Purcellville residents have the chance next week to voice their thoughts on how they feel the town should handle development through the next decade.
The town’s Planning Commission will hold a public hearing at the Town Hall on Thursday, July 19 at 7 p.m. to solicit resident feedback on the town’s draft Comprehensive Plan. It will use the input to “inspire, guide and direct the evolution of the community by providing clear and predictable recommendations from citizens to the town’s elected officials,” according to the intent of the plan.
Virginia Code requires the plan to address the town’s land development by including assessments of existing conditions, trends of growth and probable future community needs in an effort to promote residents’ health, safety, order, convenience, prosperity and general welfare. Once completed, the plan will act as a guide for the town through 2028.
The commission will initially present residents with a 22-slide PowerPoint presentation that outlines the planning process, key findings from previous public hearings and seven focus areas that make up 15 percent of the town’s total area—sections at the west and east ends of town, the northern and southern downtown areas, the eastern portion of Main Street and the east and west ends of Hirst Road.
Planning Commissioner Ed Neham said that last year’s community meetings showed that a majority of residents wanted to keep the town small and that they were concerned about overdevelopment. “There was a lot of change influenced by what was heard at those sessions,” he said.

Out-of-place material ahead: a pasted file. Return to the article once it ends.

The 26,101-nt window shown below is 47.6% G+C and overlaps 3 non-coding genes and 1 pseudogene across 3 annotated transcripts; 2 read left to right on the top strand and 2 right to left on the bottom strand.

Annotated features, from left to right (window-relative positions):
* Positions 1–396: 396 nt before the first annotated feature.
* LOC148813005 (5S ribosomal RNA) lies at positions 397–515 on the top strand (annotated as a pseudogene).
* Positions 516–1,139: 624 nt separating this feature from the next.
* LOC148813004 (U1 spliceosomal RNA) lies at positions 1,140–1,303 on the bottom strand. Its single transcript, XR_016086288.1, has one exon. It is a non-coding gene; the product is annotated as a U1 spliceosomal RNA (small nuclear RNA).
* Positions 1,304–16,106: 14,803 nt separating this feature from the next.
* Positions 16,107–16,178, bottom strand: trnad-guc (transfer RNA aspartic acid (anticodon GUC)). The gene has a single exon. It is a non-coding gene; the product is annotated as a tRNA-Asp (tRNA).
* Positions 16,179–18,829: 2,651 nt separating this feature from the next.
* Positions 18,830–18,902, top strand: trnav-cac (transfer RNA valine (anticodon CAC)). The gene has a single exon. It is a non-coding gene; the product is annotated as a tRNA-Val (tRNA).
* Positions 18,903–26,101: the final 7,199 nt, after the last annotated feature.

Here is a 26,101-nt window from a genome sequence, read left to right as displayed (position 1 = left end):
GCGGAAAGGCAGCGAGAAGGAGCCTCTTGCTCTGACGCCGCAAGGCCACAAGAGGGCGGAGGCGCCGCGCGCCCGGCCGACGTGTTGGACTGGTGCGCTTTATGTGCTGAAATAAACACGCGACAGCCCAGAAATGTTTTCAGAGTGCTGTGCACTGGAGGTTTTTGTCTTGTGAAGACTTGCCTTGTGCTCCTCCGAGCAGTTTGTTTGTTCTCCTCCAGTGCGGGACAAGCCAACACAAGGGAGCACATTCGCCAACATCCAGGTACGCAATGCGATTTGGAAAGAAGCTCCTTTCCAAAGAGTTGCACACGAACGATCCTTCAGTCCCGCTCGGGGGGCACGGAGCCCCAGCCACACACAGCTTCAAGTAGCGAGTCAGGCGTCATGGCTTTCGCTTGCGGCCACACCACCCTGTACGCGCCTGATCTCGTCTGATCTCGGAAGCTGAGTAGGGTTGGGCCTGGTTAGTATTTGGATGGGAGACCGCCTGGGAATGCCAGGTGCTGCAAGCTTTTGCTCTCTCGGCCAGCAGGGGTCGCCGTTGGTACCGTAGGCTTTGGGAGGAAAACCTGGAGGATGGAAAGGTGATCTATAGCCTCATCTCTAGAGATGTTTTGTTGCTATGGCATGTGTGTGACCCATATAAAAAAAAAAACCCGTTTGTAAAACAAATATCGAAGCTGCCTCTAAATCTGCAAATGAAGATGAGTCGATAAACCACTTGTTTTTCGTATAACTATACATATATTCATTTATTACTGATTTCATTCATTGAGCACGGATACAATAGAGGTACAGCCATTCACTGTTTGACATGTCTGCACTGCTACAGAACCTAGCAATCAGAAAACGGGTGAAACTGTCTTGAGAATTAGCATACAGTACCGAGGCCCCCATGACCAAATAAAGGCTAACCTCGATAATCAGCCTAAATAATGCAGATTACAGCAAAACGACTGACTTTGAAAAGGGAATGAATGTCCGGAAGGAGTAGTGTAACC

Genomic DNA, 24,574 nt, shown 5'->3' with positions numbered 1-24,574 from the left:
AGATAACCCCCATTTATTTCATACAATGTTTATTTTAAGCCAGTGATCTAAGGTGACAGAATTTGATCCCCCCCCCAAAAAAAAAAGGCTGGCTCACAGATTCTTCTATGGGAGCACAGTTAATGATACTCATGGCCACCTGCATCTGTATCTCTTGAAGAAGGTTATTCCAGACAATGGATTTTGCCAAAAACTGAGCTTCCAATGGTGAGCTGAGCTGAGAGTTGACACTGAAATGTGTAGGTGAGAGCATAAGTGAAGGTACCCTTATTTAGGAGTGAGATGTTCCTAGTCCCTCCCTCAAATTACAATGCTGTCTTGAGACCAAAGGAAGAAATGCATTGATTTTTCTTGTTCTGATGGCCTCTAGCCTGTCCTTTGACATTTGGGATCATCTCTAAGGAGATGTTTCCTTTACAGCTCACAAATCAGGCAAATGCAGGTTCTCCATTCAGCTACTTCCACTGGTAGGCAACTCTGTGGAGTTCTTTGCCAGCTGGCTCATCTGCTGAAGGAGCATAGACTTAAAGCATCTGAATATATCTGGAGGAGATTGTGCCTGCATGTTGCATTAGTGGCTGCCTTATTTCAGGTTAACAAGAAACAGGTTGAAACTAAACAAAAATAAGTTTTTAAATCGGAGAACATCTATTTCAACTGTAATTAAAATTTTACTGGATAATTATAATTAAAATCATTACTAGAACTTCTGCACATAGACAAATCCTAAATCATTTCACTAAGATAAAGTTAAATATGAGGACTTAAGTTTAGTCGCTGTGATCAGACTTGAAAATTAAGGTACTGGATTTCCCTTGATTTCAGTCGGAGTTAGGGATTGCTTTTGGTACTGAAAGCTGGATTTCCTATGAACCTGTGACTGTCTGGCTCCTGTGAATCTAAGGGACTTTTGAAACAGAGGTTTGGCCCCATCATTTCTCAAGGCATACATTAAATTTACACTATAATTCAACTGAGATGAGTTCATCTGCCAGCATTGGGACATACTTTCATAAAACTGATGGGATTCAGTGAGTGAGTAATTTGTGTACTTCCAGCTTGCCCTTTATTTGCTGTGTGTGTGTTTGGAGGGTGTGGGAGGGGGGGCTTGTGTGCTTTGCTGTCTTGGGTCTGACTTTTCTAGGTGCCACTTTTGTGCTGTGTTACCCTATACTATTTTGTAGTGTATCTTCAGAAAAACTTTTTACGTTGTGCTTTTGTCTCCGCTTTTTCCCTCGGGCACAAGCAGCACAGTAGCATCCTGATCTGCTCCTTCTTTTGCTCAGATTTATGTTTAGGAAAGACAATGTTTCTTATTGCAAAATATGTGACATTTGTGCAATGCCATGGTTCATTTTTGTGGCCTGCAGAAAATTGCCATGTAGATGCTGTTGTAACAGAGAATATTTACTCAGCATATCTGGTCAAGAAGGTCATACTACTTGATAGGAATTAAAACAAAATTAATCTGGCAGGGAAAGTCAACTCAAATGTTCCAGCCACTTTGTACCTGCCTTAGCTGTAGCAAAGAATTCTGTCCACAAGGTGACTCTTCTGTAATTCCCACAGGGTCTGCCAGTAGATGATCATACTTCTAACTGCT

The most controversial of these areas is the eastern gateway into town, since two large tracts in that area could be developed at any time, according to Planning Commission Chairman Tip Stinnette.
“That’s probably the most contentious area,” he said. “Unless [the town] buy[s] it, we cannot legislate over open space.”
The draft plan addresses some of these concerns by suggesting that new subdivisions include parks and green space and that the town strive to maintain the walkable scale of the community at large. “All of that was kind of part of what the plan looks like now,” Neham said.
Work on the current draft began three years ago, with the previous update to the Comprehensive Plan completed in 2011. The most recent major update before that came in 1998.
The commission is hoping for a good turnout next week so it can use resident input to better shape the draft.
“It would be really great to have a lot of people show up,” Neham said. “We’re all for that.”
Following the public hearing, the commission will discuss resident feedback, take a vote on the plan and send it to the Town Council, which will then hold its own public hearing before taking a final vote.
Stinnette said he thinks the commission should be able to vote on and send the plan to the Town Council by early October.